Benjamin Franklin was appointed first Postmaster General by the Continental Congress in 1775 and only 26 years later, in 1801, a U.S. Post Office opened in the budding town of Boonsboro.  Patrick Conn, proprietor of the Eagle Hotel (now, Inn BoonsBoro), became our first postmaster.  At that time, postage rates were based on the number of sheets in the letter and the distance a letter traveled, ranging from 8 cents/sheet sent 40 miles or fewer to 25 cents/sheet delivered more than 500 miles.  The receiver often paid these fees.  Adhesive postage stamps were first issued by the U.S. government post office July 1, 1847, in the denominations of five and ten cents.  By 1855, the use of stamps was mandatory.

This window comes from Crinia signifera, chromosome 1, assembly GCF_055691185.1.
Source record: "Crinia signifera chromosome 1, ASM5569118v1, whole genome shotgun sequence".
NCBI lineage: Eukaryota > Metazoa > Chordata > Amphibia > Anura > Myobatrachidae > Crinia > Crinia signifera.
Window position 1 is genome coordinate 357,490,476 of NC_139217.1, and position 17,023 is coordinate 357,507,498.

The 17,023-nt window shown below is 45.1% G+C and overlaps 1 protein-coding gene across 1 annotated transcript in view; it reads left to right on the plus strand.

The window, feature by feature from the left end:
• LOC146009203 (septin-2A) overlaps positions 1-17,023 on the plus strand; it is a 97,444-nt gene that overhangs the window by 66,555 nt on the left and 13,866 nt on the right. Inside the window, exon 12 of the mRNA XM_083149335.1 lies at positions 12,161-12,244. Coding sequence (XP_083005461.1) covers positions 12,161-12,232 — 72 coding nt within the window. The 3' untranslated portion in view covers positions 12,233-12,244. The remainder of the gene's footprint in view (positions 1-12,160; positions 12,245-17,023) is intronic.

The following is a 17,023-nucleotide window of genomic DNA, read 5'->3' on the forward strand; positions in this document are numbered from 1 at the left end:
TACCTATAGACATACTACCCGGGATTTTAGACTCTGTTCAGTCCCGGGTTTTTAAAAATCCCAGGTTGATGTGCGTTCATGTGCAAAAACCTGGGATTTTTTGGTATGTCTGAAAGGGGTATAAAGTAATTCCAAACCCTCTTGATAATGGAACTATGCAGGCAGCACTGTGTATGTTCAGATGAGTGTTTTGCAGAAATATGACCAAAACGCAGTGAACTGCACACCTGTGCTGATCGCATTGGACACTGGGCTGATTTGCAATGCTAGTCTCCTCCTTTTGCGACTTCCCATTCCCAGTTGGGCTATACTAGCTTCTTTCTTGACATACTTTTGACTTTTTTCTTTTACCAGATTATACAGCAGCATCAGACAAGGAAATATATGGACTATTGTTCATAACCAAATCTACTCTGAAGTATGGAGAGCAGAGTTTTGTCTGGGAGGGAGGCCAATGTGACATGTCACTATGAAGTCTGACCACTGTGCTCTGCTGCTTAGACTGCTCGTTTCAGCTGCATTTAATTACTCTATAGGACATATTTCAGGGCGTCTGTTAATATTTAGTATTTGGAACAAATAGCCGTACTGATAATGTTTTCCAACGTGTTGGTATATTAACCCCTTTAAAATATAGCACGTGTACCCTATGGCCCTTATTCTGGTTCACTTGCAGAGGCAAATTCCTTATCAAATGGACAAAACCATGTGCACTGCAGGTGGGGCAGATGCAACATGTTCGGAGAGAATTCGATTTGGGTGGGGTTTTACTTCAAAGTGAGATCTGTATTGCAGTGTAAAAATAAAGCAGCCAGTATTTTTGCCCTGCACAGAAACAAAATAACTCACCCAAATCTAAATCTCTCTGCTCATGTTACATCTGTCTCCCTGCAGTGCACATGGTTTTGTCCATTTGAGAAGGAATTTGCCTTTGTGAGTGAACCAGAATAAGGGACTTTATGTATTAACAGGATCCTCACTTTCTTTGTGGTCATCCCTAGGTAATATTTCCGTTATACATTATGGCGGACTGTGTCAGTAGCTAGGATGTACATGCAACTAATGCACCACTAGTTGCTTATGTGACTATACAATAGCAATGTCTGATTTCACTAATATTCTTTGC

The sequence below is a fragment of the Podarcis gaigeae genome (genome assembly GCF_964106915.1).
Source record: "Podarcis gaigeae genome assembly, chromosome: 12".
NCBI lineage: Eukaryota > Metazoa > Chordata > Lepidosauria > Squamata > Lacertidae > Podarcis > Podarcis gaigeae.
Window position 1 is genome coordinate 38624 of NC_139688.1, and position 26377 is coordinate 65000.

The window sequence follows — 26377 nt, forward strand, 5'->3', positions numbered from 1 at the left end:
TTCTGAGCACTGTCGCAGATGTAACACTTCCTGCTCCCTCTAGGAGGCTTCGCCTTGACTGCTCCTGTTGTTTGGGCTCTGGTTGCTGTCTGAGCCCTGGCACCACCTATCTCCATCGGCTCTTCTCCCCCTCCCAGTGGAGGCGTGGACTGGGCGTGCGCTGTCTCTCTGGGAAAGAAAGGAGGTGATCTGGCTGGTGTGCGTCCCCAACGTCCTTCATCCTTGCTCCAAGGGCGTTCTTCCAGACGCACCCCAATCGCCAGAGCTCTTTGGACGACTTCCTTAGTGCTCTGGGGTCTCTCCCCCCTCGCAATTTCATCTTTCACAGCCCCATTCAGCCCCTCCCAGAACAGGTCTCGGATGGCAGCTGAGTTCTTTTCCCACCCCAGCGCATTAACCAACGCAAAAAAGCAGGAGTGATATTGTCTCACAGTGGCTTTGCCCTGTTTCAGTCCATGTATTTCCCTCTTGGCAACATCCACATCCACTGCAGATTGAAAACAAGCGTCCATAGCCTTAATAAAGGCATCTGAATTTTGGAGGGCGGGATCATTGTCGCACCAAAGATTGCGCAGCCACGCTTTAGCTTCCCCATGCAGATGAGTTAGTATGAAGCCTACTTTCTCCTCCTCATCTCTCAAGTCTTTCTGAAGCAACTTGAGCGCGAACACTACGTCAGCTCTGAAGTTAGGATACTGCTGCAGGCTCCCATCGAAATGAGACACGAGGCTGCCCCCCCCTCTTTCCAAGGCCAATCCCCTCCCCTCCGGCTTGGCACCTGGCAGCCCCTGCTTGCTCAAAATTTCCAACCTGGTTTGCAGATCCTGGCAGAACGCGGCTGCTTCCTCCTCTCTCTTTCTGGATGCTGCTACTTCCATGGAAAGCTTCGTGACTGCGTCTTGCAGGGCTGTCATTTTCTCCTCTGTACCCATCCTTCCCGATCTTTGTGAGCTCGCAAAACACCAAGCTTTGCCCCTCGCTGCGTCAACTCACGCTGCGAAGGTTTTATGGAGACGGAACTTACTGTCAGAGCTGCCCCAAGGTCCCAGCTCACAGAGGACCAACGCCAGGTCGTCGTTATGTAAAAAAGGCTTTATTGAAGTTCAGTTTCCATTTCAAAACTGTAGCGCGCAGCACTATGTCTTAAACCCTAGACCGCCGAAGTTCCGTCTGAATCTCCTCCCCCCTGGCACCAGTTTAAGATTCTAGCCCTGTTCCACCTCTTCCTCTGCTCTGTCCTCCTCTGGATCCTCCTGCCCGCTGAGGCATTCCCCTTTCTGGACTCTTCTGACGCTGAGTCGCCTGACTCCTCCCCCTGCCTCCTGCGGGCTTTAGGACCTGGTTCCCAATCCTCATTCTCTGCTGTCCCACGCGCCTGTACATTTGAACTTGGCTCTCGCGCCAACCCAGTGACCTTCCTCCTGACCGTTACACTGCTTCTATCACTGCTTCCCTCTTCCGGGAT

The town post office was located at 3 S. Main Street in 1915 – the sign hangs over the door in the center of this photo. The office of the Boonsboro Times newspaper is at the far left in the same building. Galor’s Meat Market is in the white building. Photo by C. D. Young; courtesy of the Boonsborough Museum of History.